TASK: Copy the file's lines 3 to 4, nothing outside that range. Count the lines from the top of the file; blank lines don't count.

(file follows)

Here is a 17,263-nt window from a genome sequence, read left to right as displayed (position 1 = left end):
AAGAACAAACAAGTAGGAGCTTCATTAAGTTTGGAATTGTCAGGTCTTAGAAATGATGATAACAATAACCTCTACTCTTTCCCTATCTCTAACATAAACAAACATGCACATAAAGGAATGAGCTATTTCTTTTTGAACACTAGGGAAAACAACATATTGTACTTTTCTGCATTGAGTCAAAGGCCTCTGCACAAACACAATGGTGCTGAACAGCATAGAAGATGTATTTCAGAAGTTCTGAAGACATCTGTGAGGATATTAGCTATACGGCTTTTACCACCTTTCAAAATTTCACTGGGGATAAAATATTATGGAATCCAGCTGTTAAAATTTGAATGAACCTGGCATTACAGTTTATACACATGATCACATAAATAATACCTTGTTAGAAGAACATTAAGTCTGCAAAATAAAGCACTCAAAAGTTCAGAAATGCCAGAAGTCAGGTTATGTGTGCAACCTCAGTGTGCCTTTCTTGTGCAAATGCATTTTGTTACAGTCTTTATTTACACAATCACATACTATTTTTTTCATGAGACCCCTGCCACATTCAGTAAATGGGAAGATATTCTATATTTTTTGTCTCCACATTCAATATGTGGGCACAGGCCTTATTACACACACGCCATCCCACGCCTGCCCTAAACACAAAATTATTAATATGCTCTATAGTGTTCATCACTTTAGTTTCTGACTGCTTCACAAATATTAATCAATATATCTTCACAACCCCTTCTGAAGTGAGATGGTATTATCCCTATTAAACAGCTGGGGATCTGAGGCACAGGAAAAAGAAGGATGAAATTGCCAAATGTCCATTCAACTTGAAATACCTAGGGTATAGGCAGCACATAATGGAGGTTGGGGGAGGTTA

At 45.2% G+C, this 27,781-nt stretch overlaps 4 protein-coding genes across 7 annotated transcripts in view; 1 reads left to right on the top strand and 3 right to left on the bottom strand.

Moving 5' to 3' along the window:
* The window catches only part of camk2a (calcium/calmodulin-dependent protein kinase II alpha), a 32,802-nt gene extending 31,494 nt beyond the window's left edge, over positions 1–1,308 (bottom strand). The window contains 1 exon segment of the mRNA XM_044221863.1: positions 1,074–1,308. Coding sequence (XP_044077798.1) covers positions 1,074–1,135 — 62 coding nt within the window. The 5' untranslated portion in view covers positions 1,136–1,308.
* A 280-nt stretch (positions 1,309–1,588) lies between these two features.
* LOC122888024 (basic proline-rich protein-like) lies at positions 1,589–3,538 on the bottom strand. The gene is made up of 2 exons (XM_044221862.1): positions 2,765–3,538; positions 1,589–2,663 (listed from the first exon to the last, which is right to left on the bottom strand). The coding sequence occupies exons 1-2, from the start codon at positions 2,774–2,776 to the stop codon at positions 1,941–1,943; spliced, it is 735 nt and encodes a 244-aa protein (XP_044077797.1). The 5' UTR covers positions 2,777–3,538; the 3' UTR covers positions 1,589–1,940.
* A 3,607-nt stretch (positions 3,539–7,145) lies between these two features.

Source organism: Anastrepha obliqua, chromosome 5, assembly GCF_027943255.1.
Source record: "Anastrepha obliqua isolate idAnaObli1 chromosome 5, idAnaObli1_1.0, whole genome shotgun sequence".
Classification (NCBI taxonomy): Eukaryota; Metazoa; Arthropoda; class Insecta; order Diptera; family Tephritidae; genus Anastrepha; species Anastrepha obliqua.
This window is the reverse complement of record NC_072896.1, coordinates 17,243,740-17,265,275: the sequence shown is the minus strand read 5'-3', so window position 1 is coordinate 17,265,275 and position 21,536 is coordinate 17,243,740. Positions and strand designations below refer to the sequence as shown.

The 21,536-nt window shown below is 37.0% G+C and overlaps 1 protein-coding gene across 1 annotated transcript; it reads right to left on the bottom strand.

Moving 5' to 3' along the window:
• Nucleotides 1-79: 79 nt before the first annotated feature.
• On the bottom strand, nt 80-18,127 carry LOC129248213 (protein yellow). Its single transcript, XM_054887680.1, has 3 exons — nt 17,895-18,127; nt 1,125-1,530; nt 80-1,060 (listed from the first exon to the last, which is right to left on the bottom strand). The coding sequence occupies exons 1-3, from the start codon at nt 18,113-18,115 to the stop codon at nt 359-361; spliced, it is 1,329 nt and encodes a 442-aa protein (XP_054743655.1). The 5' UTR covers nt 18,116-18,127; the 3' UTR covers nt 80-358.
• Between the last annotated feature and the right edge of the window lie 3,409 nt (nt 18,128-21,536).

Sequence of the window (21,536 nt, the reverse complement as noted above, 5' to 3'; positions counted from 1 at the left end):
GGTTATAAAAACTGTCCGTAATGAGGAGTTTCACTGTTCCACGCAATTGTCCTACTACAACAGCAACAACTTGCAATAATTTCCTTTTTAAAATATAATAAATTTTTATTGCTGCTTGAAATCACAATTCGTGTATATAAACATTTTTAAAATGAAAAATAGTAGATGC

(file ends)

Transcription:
At 45.2% G+C, this 27,781-nt stretch overlaps 4 protein-coding genes across 7 annotated transcripts in view; 1 reads left to right on the top strand and 3 right to left on the bottom strand.

Moving 5' to 3' along the window: